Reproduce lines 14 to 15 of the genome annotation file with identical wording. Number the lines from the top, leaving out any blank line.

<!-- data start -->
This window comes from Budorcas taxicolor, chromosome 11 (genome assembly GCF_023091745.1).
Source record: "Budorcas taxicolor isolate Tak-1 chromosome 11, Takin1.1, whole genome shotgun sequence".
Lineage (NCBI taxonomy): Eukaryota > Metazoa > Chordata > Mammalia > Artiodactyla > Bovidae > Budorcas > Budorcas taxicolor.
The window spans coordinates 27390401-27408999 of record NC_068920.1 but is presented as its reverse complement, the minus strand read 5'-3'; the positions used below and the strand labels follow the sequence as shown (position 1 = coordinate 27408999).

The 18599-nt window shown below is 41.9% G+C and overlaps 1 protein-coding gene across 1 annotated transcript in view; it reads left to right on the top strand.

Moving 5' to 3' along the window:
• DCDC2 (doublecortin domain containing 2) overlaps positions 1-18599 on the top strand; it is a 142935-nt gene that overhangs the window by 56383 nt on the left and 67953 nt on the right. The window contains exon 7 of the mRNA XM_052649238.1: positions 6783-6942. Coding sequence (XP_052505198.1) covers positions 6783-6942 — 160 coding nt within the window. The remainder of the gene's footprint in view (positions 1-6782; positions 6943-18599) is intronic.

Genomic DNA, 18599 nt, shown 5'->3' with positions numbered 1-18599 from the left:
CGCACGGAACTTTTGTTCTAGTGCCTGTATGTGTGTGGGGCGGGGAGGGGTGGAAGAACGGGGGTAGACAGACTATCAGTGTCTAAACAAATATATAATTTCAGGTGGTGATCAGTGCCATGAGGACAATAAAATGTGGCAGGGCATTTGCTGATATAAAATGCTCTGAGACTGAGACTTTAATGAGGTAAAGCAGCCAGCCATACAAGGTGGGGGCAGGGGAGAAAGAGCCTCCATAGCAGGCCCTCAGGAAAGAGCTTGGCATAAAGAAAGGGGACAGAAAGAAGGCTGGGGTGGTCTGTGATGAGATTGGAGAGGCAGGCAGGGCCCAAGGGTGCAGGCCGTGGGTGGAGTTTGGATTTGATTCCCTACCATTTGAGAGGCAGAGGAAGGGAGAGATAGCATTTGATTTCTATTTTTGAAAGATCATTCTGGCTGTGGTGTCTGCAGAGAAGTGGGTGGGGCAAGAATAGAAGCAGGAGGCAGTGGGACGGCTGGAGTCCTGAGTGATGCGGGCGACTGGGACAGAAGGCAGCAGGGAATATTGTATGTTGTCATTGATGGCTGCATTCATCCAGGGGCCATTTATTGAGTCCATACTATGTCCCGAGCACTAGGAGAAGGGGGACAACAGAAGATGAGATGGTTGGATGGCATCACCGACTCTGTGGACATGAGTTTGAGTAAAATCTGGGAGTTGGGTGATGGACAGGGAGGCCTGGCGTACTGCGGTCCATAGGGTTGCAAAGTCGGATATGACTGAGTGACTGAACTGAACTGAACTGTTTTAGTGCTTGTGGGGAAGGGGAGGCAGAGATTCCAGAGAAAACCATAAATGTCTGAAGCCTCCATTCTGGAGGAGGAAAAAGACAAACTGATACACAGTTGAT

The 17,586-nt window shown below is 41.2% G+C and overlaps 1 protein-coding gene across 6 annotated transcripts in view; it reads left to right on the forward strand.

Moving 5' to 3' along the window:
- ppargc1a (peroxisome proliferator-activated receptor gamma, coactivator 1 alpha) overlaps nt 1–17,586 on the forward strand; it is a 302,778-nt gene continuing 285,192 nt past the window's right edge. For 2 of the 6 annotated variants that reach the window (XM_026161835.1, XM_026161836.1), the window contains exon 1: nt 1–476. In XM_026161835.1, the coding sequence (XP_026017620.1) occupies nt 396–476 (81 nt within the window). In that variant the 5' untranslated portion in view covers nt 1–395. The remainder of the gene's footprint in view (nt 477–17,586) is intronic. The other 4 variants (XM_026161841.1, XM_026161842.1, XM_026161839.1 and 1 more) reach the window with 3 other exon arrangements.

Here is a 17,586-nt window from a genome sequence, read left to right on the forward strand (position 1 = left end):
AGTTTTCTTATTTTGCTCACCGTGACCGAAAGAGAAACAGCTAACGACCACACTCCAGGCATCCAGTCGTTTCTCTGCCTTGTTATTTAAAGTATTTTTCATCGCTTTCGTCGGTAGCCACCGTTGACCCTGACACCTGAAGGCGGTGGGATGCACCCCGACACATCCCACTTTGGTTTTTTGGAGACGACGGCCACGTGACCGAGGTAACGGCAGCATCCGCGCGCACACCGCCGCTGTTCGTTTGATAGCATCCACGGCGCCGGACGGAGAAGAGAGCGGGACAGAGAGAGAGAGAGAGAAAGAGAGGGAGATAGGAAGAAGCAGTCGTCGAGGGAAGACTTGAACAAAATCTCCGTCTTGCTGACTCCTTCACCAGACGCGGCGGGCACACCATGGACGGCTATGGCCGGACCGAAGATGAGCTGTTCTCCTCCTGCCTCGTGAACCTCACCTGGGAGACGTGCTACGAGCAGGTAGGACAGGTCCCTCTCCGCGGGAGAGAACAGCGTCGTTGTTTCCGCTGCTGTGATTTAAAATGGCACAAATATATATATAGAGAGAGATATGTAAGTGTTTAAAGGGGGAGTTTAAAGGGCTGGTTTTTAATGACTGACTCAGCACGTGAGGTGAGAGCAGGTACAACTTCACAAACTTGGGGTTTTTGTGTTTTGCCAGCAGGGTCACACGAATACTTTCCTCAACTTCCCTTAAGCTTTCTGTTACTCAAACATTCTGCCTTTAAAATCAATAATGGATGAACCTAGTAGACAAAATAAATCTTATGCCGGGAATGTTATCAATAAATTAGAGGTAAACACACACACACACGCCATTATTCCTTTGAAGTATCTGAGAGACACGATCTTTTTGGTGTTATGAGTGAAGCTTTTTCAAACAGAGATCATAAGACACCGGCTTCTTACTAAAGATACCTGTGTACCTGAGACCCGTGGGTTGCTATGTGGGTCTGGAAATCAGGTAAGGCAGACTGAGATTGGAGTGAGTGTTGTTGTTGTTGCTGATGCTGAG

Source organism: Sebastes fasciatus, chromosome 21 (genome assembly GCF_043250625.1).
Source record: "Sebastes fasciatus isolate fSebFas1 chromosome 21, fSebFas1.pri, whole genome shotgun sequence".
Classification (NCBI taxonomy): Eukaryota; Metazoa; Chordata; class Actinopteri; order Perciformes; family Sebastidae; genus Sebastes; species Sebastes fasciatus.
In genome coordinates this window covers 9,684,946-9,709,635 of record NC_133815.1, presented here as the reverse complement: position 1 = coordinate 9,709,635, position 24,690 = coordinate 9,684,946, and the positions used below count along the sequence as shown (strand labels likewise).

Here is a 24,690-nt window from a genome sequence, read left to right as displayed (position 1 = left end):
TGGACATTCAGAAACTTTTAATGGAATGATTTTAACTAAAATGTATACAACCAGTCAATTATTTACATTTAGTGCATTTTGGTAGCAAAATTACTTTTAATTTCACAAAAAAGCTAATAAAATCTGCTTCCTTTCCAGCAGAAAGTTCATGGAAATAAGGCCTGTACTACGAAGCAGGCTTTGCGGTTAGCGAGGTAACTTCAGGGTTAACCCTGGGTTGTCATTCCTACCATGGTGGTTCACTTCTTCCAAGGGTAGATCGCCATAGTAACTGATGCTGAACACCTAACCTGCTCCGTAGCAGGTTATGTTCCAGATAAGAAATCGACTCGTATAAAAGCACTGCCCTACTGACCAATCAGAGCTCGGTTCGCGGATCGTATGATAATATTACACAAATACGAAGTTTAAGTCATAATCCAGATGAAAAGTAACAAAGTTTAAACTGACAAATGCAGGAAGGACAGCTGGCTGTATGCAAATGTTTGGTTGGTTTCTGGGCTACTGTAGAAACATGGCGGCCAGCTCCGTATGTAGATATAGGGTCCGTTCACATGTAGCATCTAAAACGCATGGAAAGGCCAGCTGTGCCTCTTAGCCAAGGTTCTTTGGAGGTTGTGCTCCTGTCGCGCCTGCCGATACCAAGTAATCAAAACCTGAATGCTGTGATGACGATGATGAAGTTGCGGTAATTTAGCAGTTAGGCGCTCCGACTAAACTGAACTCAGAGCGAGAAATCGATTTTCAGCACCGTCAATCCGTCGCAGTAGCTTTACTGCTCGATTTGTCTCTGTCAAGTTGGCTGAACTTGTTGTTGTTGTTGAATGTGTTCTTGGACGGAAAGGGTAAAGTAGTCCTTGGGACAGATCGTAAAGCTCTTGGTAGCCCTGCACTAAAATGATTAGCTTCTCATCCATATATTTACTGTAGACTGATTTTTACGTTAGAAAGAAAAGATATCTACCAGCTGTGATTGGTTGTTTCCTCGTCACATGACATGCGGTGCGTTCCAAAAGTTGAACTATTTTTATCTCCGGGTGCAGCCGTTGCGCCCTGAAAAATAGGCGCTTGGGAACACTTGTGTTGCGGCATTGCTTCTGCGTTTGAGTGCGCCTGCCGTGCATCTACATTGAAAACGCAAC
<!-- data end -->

AGTTTTCTTATTTTGCTCACCGTGACCGAAAGAGAAACAGCTAACGACCACACTCCAGGCATCCAGTCGTTTCTCTGCCTTGTTATTTAAAGTATTTTTCATCGCTTTCGTCGGTAGCCACCGTTGACCCTGACACCTGAAGGCGGTGGGATGCACCCCGACACATCCCACTTTGGTTTTTTGGAGACGACGGCCACGTGACCGAGGTAACGGCAGCATCCGCGCGCACACCGCCGCTGTTCGTTTGATAGCATCCACGGCGCCGGACGGAGAAGAGAGCGGGACAGAGAGAGAGAGAGAGAAAGAGAGGGAGATAGGAAGAAGCAGTCGTCGAGGGAAGACTTGAACAAAATCTCCGTCTTGCTGACTCCTTCACCAGACGCGGCGGGCACACCATGGACGGCTATGGCCGGACCGAAGATGAGCTGTTCTCCTCCTGCCTCGTGAACCTCACCTGGGAGACGTGCTACGAGCAGGTAGGACAGGTCCCTCTCCGCGGGAGAGAACAGCGTCGTTGTTTCCGCTGCTGTGATTTAAAATGGCACAAATATATATATAGAGAGAGATATGTAAGTGTTTAAAGGGGGAGTTTAAAGGGCTGGTTTTTAATGACTGACTCAGCACGTGAGGTGAGAGCAGGTACAACTTCACAAACTTGGGGTTTTTGTGTTTTGCCAGCAGGGTCACACGAATACTTTCCTCAACTTCCCTTAAGCTTTCTGTTACTCAAACATTCTGCCTTTAAAATCAATAATGGATGAACCTAGTAGACAAAATAAATCTTATGCCGGGAATGTTATCAATAAATTAGAGGTAAACACACACACACACGCCATTATTCCTTTGAAGTATCTGAGAGACACGATCTTTTTGGTGTTATGAGTGAAGCTTTTTCAAACAGAGATCATAAGACACCGGCTTCTTACTAAAGATACCTGTGTACCTGAGACCCGTGGGTTGCTATGTGGGTCTGGAAATCAGGTAAGGCAGACTGAGATTGGAGTGAGTGTTGTTGTTGTTGCTGATGCTGAG

Source organism: Sebastes fasciatus, chromosome 21 (genome assembly GCF_043250625.1).